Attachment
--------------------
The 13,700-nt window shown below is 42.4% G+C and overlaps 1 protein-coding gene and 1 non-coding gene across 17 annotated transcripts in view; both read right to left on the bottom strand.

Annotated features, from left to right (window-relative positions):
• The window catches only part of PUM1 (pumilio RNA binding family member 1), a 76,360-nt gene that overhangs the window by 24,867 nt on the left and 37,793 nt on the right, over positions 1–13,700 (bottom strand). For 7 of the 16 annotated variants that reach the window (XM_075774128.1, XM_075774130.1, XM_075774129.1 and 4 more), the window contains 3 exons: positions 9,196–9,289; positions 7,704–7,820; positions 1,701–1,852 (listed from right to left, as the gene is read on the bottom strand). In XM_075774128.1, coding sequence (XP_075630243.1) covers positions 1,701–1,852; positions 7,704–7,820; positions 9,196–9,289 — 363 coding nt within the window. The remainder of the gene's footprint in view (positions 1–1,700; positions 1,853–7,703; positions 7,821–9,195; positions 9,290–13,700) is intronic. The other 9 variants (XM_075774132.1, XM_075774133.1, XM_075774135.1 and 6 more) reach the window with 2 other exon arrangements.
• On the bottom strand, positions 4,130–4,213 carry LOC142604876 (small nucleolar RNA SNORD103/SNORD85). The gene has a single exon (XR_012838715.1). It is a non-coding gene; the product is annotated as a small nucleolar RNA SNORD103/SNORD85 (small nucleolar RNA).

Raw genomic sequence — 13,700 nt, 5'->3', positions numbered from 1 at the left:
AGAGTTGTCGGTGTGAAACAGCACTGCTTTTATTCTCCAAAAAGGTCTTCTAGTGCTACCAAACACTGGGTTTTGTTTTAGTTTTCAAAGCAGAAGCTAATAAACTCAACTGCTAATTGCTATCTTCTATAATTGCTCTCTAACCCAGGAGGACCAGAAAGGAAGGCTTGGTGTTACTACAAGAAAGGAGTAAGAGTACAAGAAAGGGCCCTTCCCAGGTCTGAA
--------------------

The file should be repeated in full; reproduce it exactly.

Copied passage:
The 13,700-nt window shown below is 42.4% G+C and overlaps 1 protein-coding gene and 1 non-coding gene across 17 annotated transcripts in view; both read right to left on the bottom strand.

Annotated features, from left to right (window-relative positions):
• The window catches only part of PUM1 (pumilio RNA binding family member 1), a 76,360-nt gene that overhangs the window by 24,867 nt on the left and 37,793 nt on the right, over positions 1–13,700 (bottom strand). For 7 of the 16 annotated variants that reach the window (XM_075774128.1, XM_075774130.1, XM_075774129.1 and 4 more), the window contains 3 exons: positions 9,196–9,289; positions 7,704–7,820; positions 1,701–1,852 (listed from right to left, as the gene is read on the bottom strand). In XM_075774128.1, coding sequence (XP_075630243.1) covers positions 1,701–1,852; positions 7,704–7,820; positions 9,196–9,289 — 363 coding nt within the window. The remainder of the gene's footprint in view (positions 1–1,700; positions 1,853–7,703; positions 7,821–9,195; positions 9,290–13,700) is intronic. The other 9 variants (XM_075774132.1, XM_075774133.1, XM_075774135.1 and 6 more) reach the window with 2 other exon arrangements.
• On the bottom strand, positions 4,130–4,213 carry LOC142604876 (small nucleolar RNA SNORD103/SNORD85). The gene has a single exon (XR_012838715.1). It is a non-coding gene; the product is annotated as a small nucleolar RNA SNORD103/SNORD85 (small nucleolar RNA).

Raw genomic sequence — 13,700 nt, 5'->3', positions numbered from 1 at the left:
AGAGTTGTCGGTGTGAAACAGCACTGCTTTTATTCTCCAAAAAGGTCTTCTAGTGCTACCAAACACTGGGTTTTGTTTTAGTTTTCAAAGCAGAAGCTAATAAACTCAACTGCTAATTGCTATCTTCTATAATTGCTCTCTAACCCAGGAGGACCAGAAAGGAAGGCTTGGTGTTACTACAAGAAAGGAGTAAGAGTACAAGAAAGGGCCCTTCCCAGGTCTGAA